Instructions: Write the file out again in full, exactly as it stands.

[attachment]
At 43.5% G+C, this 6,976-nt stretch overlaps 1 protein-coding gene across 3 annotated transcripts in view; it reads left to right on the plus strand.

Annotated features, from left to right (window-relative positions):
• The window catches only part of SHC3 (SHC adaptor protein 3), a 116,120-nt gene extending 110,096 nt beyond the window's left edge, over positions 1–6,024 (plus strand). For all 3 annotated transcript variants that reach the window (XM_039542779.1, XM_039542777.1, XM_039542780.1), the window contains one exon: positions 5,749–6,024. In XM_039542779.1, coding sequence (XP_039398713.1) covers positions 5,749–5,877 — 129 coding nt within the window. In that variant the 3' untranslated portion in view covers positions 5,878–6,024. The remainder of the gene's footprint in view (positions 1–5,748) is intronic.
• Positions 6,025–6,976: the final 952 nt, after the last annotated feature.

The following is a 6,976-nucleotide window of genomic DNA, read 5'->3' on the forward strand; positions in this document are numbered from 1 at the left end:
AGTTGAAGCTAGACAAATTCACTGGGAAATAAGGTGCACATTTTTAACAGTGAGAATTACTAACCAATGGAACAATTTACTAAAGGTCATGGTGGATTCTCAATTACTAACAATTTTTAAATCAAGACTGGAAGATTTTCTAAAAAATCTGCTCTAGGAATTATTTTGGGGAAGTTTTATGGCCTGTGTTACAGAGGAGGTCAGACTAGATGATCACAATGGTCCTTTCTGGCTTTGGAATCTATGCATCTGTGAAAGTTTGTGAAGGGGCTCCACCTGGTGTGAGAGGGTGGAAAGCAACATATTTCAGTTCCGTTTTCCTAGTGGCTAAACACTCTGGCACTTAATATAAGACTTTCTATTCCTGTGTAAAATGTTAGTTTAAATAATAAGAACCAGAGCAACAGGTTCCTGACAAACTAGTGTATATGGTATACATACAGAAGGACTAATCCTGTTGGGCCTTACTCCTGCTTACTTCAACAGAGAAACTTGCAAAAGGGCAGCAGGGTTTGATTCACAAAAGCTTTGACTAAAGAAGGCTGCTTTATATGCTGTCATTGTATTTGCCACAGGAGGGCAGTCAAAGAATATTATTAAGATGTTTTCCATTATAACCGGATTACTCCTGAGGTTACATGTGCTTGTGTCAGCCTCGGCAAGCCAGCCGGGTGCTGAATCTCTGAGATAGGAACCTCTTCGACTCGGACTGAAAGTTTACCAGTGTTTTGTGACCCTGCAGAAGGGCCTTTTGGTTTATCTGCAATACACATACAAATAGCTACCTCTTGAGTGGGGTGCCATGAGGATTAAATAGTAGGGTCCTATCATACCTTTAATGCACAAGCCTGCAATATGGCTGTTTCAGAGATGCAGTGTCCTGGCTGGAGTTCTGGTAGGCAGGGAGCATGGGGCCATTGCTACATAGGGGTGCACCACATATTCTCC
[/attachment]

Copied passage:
At 43.5% G+C, this 6,976-nt stretch overlaps 1 protein-coding gene across 3 annotated transcripts in view; it reads left to right on the plus strand.

Annotated features, from left to right (window-relative positions):
• The window catches only part of SHC3 (SHC adaptor protein 3), a 116,120-nt gene extending 110,096 nt beyond the window's left edge, over positions 1–6,024 (plus strand). For all 3 annotated transcript variants that reach the window (XM_039542779.1, XM_039542777.1, XM_039542780.1), the window contains one exon: positions 5,749–6,024. In XM_039542779.1, coding sequence (XP_039398713.1) covers positions 5,749–5,877 — 129 coding nt within the window. In that variant the 3' untranslated portion in view covers positions 5,878–6,024. The remainder of the gene's footprint in view (positions 1–5,748) is intronic.
• Positions 6,025–6,976: the final 952 nt, after the last annotated feature.

The following is a 6,976-nucleotide window of genomic DNA, read 5'->3' on the forward strand; positions in this document are numbered from 1 at the left end:
AGTTGAAGCTAGACAAATTCACTGGGAAATAAGGTGCACATTTTTAACAGTGAGAATTACTAACCAATGGAACAATTTACTAAAGGTCATGGTGGATTCTCAATTACTAACAATTTTTAAATCAAGACTGGAAGATTTTCTAAAAAATCTGCTCTAGGAATTATTTTGGGGAAGTTTTATGGCCTGTGTTACAGAGGAGGTCAGACTAGATGATCACAATGGTCCTTTCTGGCTTTGGAATCTATGCATCTGTGAAAGTTTGTGAAGGGGCTCCACCTGGTGTGAGAGGGTGGAAAGCAACATATTTCAGTTCCGTTTTCCTAGTGGCTAAACACTCTGGCACTTAATATAAGACTTTCTATTCCTGTGTAAAATGTTAGTTTAAATAATAAGAACCAGAGCAACAGGTTCCTGACAAACTAGTGTATATGGTATACATACAGAAGGACTAATCCTGTTGGGCCTTACTCCTGCTTACTTCAACAGAGAAACTTGCAAAAGGGCAGCAGGGTTTGATTCACAAAAGCTTTGACTAAAGAAGGCTGCTTTATATGCTGTCATTGTATTTGCCACAGGAGGGCAGTCAAAGAATATTATTAAGATGTTTTCCATTATAACCGGATTACTCCTGAGGTTACATGTGCTTGTGTCAGCCTCGGCAAGCCAGCCGGGTGCTGAATCTCTGAGATAGGAACCTCTTCGACTCGGACTGAAAGTTTACCAGTGTTTTGTGACCCTGCAGAAGGGCCTTTTGGTTTATCTGCAATACACATACAAATAGCTACCTCTTGAGTGGGGTGCCATGAGGATTAAATAGTAGGGTCCTATCATACCTTTAATGCACAAGCCTGCAATATGGCTGTTTCAGAGATGCAGTGTCCTGGCTGGAGTTCTGGTAGGCAGGGAGCATGGGGCCATTGCTACATAGGGGTGCACCACATATTCTCC